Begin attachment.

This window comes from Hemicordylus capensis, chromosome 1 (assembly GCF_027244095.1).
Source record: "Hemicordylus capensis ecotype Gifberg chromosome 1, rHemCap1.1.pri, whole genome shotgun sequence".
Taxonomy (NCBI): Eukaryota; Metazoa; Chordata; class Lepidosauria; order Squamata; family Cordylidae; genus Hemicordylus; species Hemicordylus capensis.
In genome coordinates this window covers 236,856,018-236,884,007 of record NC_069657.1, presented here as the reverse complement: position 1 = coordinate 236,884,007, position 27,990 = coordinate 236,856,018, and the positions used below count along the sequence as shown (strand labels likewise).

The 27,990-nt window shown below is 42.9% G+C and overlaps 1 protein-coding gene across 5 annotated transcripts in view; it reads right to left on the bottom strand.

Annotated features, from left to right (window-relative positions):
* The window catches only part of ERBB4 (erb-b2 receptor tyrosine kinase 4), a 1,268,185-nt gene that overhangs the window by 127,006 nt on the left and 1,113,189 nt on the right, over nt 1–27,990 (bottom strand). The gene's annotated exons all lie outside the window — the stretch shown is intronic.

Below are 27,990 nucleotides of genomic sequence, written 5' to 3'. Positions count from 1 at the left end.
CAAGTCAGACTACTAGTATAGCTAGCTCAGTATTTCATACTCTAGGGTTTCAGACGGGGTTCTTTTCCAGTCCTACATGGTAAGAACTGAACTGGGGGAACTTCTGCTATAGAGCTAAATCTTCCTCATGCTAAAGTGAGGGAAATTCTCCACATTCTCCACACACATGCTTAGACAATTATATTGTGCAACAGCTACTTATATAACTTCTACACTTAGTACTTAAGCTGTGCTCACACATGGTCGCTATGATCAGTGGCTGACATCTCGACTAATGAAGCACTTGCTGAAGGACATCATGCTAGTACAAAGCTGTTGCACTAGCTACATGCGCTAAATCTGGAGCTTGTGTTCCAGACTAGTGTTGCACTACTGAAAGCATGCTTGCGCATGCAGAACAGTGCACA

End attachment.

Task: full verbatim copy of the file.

This window comes from Hemicordylus capensis, chromosome 1 (assembly GCF_027244095.1).
Source record: "Hemicordylus capensis ecotype Gifberg chromosome 1, rHemCap1.1.pri, whole genome shotgun sequence".
Taxonomy (NCBI): Eukaryota; Metazoa; Chordata; class Lepidosauria; order Squamata; family Cordylidae; genus Hemicordylus; species Hemicordylus capensis.
In genome coordinates this window covers 236,856,018-236,884,007 of record NC_069657.1, presented here as the reverse complement: position 1 = coordinate 236,884,007, position 27,990 = coordinate 236,856,018, and the positions used below count along the sequence as shown (strand labels likewise).

The 27,990-nt window shown below is 42.9% G+C and overlaps 1 protein-coding gene across 5 annotated transcripts in view; it reads right to left on the bottom strand.

Annotated features, from left to right (window-relative positions):
* The window catches only part of ERBB4 (erb-b2 receptor tyrosine kinase 4), a 1,268,185-nt gene that overhangs the window by 127,006 nt on the left and 1,113,189 nt on the right, over nt 1–27,990 (bottom strand). The gene's annotated exons all lie outside the window — the stretch shown is intronic.

Below are 27,990 nucleotides of genomic sequence, written 5' to 3'. Positions count from 1 at the left end.
CAAGTCAGACTACTAGTATAGCTAGCTCAGTATTTCATACTCTAGGGTTTCAGACGGGGTTCTTTTCCAGTCCTACATGGTAAGAACTGAACTGGGGGAACTTCTGCTATAGAGCTAAATCTTCCTCATGCTAAAGTGAGGGAAATTCTCCACATTCTCCACACACATGCTTAGACAATTATATTGTGCAACAGCTACTTATATAACTTCTACACTTAGTACTTAAGCTGTGCTCACACATGGTCGCTATGATCAGTGGCTGACATCTCGACTAATGAAGCACTTGCTGAAGGACATCATGCTAGTACAAAGCTGTTGCACTAGCTACATGCGCTAAATCTGGAGCTTGTGTTCCAGACTAGTGTTGCACTACTGAAAGCATGCTTGCGCATGCAGAACAGTGCACA